Last week I spoke at a gathering of educators at Berry College. The subject was “Called to Tell Our Stories.”
As I prepared my speech, reviewing my own life for stories that might connect with the audience, I remembered the visit of Elise Boulding to Goshen College in the 1980s. Boulding had a great impact on me as a young professor. She took the long view of her career, which she planted inside her vocation to motherhood and family life, showing that you can “have it all,” even if you don’t get it all at once.
This week my mother celebrated her 91st birthday. The events this year were quieter than last year’s but still joyful.
And, because I had just been re-reading Elise Boulding for my speech, I experienced an “aha moment” while thinking about the two of them. Mother’s long life (and baby Lydia’s short one) helps me understand one of Boulding’s most important insights. She called it the “200-year present.”
Boulding used this idea based on how generations work in families, to gain perspective on social change.
We often think of ourselves as living either at the beginning or the end of an era. Boulding’s 200-year present places us squarely in the middle of time.
Boulding would explain the concept this way: today is March 1; one boundary of the 200-year present is March 1, 1918. That is the day of the birth of the people who are celebrating their 100th birthday today. The other side of that 200-year present is March 1, 2118, which will be the 100th birthday of the babies born today.
“Within your extended family and among those close to your family, someone will have been born somewhere close to 100 years ago, and some child you know will be alive 100 years from now.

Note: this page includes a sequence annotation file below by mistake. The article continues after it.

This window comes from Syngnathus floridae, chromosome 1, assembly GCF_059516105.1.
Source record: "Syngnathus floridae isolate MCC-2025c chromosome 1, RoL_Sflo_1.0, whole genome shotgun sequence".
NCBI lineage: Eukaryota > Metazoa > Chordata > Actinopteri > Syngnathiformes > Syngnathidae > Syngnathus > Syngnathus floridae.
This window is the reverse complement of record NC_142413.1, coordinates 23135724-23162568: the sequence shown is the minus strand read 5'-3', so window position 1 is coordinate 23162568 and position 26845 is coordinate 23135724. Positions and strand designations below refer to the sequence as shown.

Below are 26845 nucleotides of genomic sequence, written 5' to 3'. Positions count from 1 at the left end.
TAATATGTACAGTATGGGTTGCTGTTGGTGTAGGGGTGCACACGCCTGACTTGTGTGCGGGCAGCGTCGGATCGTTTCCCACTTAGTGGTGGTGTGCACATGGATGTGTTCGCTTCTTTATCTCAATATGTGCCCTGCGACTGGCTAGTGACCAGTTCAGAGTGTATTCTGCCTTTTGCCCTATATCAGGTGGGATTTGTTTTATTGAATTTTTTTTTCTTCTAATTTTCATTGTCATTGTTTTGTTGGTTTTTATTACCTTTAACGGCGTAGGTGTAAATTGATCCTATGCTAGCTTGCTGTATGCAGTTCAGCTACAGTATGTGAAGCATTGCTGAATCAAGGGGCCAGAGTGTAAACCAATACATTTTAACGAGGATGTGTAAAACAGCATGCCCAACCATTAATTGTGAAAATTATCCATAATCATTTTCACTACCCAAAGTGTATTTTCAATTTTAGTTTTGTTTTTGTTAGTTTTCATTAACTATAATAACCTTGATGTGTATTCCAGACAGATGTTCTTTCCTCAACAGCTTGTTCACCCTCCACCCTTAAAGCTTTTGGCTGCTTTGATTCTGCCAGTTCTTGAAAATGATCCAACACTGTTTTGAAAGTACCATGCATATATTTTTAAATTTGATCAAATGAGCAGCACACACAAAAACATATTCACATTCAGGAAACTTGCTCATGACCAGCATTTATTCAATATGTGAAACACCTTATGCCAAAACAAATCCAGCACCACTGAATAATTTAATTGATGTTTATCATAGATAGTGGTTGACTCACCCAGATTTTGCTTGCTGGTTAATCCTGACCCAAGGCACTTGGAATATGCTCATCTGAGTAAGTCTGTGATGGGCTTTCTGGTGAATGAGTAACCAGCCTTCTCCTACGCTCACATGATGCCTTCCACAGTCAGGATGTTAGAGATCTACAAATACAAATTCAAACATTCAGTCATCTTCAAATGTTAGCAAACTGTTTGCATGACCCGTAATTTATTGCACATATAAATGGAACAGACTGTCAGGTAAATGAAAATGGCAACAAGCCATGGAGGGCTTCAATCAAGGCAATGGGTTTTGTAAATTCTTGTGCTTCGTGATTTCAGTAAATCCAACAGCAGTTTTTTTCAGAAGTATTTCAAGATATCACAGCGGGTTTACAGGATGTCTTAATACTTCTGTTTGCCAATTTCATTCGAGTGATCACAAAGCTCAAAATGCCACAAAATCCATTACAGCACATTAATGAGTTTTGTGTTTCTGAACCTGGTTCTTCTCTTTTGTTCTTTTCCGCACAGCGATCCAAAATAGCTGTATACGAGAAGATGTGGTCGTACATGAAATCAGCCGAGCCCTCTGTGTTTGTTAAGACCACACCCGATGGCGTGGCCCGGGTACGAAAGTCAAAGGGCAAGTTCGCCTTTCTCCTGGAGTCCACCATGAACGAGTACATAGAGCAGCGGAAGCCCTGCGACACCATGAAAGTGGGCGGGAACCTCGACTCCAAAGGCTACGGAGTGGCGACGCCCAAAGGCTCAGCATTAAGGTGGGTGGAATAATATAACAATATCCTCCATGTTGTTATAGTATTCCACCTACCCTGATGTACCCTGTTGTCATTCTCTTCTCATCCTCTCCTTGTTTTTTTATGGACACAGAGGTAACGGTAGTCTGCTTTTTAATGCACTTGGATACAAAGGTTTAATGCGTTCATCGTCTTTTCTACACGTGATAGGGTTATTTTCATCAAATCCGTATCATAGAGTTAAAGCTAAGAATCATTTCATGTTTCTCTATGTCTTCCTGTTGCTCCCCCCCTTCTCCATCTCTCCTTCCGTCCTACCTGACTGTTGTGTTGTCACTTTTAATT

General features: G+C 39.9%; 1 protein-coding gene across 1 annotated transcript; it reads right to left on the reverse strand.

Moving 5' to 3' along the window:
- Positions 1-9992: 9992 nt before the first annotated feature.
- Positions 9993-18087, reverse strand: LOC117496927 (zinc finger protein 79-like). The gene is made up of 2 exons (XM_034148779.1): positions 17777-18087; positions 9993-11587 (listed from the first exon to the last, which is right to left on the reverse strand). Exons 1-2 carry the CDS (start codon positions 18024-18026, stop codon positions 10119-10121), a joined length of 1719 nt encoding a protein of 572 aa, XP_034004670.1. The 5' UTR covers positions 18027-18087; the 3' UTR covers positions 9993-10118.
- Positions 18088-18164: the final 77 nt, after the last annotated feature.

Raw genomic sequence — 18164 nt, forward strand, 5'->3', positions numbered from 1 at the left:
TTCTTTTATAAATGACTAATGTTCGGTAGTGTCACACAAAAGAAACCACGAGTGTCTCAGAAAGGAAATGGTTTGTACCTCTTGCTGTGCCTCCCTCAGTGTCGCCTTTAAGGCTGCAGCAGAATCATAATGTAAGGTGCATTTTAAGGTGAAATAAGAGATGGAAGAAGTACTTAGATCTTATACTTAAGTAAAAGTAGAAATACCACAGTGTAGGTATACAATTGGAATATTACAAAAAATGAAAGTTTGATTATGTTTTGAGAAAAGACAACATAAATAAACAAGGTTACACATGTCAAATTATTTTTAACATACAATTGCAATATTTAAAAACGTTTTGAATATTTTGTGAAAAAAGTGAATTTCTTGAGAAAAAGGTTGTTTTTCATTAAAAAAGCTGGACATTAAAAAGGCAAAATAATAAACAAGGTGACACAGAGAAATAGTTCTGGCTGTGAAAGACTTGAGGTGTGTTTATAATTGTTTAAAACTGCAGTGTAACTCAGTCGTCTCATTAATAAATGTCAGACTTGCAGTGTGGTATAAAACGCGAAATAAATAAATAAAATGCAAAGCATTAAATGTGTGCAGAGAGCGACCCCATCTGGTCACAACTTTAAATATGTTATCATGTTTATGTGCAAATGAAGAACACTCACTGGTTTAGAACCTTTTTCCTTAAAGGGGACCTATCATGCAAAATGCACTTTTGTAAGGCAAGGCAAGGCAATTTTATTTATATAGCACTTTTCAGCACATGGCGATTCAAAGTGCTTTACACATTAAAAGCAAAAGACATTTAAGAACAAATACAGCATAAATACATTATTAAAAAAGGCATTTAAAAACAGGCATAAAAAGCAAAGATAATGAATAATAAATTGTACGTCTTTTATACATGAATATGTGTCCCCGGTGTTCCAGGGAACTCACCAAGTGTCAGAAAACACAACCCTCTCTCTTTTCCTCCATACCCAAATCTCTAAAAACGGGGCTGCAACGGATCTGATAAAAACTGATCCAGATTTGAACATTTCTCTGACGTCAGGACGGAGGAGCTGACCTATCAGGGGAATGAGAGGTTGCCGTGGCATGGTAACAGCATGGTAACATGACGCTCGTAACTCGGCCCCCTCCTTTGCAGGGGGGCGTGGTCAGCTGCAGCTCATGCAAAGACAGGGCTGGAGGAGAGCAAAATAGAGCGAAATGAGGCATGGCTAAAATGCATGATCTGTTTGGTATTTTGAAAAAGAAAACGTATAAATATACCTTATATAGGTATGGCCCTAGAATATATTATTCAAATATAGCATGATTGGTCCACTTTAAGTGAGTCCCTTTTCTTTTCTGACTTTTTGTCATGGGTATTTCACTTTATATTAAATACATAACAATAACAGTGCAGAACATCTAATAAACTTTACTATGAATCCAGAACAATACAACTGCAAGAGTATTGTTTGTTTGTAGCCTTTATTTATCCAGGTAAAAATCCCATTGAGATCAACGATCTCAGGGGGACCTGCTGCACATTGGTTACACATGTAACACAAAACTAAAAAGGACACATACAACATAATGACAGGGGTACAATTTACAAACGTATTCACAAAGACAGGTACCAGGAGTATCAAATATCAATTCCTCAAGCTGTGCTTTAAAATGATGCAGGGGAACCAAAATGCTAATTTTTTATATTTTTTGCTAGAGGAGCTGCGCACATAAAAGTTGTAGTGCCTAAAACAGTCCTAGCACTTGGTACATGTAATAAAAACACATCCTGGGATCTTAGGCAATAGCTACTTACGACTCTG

By thinking about that span of time as encompassing the living present reality of people you know and care about, that span of time becomes accessible. It becomes our time in a very profound sense. This 200-year span belongs to us: it’s our life space. It’s the space in which we should be thinking, planning and making judgments, evaluating, hoping and dreaming. This opening up of what we normally think of as our future and our past and making it a part of our present experience, makes changes more comprehensible . . . .
an enormous strengthening force in a period of very rapid change.”
Within the span of 200 years empires can rise and fall, courageous leaders can challenge despots, inventors can improve the living conditions of millions. If bad things are happening, the good can still triumph. If good things are happening, we should not be complacent.
This year of being granny nanny while also reading, writing, speaking, marching, listening, and mentoring feels even richer within the large idea of the 200-year present.
Once again, Elise Boulding has shifted the frame of my reality. I am deeply grateful to her.
And since, as Anne Morrow Lindbergh observed, in her own version of the 200 year present, “the pattern of our lives is essentially circular,” I will leave you with my memory from the 1950s of singing a song in Lititz Mennonite Church and hearing the story of the hymn text below. I’ve sung the hymn in church all my life. I’ve used it as a prayer in a secular setting. I have sung it while strolling babies on the streets of Brooklyn and Pittsburgh.
Today the phrase that jumped out at me was preacher Amos Herr’s gratitude for “lengthening out my days.” I also love the idea what what we owe to God is a morning song. The hymn is a Mennonite version of Alice Walker’s insistence that we praise God for the color purple.
I think it would make a good funeral hymn. But until that day comes, I offer these voices, these words, to you in the form of a morning meditation. May it strengthen and inspire you on your own journey, however long it is. Today that journey reaches back a century and forward another — into the lives of all the children born today around the world.
Does the idea of the 200-year present make sense to you? What difference does it make to a culture if we think of ourselves as embedded in time rather than at the beginning or the end?